Most Christians don't know what the Quran teaches about lying, do you?
Did you know that what Islam teaches about lying is wildly different from what the Bible teaches? Learning about Islam’s teachings is important for every Christian especially when we have Muslim friends. This knowledge gives us insight into our Muslim friend’s faith and practices and how they impact their lives.
We’re going to dive into what Islam teaches about lying, then we will compare it to what the Bible says, and at the end we’ll outline effective ways to discuss this topic with your Muslim friend!
What does Islam teach about lying?
In general, lying is haram in Islam– this means it is not permitted. However, Islam has specific rules and allowances for lying, so the issue is not as black-and-white as some people would like to believe. There are different levels of lying according to Islam, and these levels dictate the morality of each scenario.
The worst type of lying is against Allah and Muhammad:
“And, for what your tongues describe, do not utter the lie, (saying) this is lawful and this is unlawful, in order to forge a lie against Allah; surely those who forge a lie against Allah shall not prosper. A little enjoyment and they shall have a painful punishment.” (The Quran, Surah 16:116-117)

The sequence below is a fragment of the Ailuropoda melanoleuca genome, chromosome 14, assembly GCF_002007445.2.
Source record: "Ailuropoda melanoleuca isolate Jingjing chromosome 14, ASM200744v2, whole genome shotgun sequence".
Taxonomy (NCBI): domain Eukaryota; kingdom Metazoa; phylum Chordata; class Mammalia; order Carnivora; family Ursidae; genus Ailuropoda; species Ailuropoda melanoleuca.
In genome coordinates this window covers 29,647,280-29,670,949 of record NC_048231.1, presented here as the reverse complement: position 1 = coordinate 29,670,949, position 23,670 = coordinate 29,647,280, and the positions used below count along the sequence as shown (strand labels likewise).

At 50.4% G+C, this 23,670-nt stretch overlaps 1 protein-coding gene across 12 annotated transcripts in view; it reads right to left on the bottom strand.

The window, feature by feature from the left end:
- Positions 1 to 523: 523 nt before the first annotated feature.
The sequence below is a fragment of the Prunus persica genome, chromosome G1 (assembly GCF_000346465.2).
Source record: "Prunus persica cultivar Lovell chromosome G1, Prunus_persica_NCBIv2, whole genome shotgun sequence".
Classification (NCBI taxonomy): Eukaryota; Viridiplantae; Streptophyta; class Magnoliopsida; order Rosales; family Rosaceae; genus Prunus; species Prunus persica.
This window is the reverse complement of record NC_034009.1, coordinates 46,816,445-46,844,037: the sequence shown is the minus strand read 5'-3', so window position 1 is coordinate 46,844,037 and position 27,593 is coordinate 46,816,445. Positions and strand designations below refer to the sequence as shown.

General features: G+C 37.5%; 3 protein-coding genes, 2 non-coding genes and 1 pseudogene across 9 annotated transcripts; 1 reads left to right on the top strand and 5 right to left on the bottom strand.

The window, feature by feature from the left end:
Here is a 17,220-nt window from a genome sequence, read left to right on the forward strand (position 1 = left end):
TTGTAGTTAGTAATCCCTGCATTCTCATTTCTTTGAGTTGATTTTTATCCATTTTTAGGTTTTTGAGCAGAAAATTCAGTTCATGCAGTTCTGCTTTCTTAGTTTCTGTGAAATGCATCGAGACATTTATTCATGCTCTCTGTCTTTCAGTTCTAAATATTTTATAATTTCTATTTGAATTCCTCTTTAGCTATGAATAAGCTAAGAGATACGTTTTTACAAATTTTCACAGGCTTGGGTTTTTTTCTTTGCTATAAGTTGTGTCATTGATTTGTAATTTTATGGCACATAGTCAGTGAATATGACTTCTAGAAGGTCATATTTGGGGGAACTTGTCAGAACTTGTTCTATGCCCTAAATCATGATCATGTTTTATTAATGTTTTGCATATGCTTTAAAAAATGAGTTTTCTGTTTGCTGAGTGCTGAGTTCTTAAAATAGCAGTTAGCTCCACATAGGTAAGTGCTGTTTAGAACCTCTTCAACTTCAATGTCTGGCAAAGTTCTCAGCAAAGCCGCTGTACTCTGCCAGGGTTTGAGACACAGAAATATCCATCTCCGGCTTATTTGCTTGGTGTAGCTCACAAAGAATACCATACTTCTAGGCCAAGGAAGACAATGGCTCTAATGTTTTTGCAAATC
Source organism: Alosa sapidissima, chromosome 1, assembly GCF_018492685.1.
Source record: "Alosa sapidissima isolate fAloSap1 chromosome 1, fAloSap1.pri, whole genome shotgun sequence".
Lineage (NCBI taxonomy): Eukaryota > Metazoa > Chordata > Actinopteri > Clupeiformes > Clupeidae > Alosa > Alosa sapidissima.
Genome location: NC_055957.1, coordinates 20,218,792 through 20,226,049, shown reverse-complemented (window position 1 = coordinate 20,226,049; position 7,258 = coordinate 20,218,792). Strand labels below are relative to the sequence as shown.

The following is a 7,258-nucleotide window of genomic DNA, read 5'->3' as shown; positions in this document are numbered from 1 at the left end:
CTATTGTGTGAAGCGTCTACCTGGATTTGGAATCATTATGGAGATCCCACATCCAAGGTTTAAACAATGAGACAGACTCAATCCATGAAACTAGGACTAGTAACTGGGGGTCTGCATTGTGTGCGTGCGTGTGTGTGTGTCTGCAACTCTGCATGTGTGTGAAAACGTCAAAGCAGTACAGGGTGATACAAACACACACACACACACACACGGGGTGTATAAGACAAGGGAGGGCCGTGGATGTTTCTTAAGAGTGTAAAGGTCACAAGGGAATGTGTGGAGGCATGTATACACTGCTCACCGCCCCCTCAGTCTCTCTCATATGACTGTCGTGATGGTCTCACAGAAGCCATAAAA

The sixth imam of Islam claimed that “To attribute falsehood to Allah and this Holy Prophet (S) is the greatest sin.” (Hadith Book of Wasa'il ul-Shia)
This can include lying about what Allah has said, or claiming that Allah is in support of one’s actions when the Quran says otherwise. The same would go for Muhammad, lying to him at the time he was living, or later about something he said or did.
There are severe punishments that are described for liars in the Quran and Hadith, one example is in Hadith Saheeh al-Bukharee (vol. 8, no: 118). Muhammad told the story about two men coming to him in a dream. The men told him that there was a man who had been a liar, and Muhammad saw in the dream that his punishment after death was having his cheek torn from his face every day until the day of Resurrection.
When can Muslims lie?
Allah, through Muhammad, permitted lying in these situations: to persuade a woman (especially to please the wife), during war to gain victory for Allah, and to reconcile two parties. Muslims are also allowed to lie during a journey or expedition, and even deny their faith for self-preservation when they are in a non-Islamic territory.
Here are two examples from the Hadith that teach Muslims when lying is allowed:
“Asma bint Yazid narrated that the Messenger of Allah [Muhammad] said: ‘It is not lawful to lie except in three cases: Something the man tells his wife to please her, to lie during war, and to lie in order to bring peace between the people.’" Vol. 4, Book 1, Hadith 1939
Muhammad said to his cousins Ali at the time of recording his will and testament: O ‘Ali, Allah even likes a falsehood for the sake of peace and dislikes truth that spreads corruption.’” Wasa’il ul-Shi’a
Allah is known as a deceiver
“And they (the disbelievers) schemed, and Allah schemed (against them): and Allah is the best of schemers.” Quran 3:54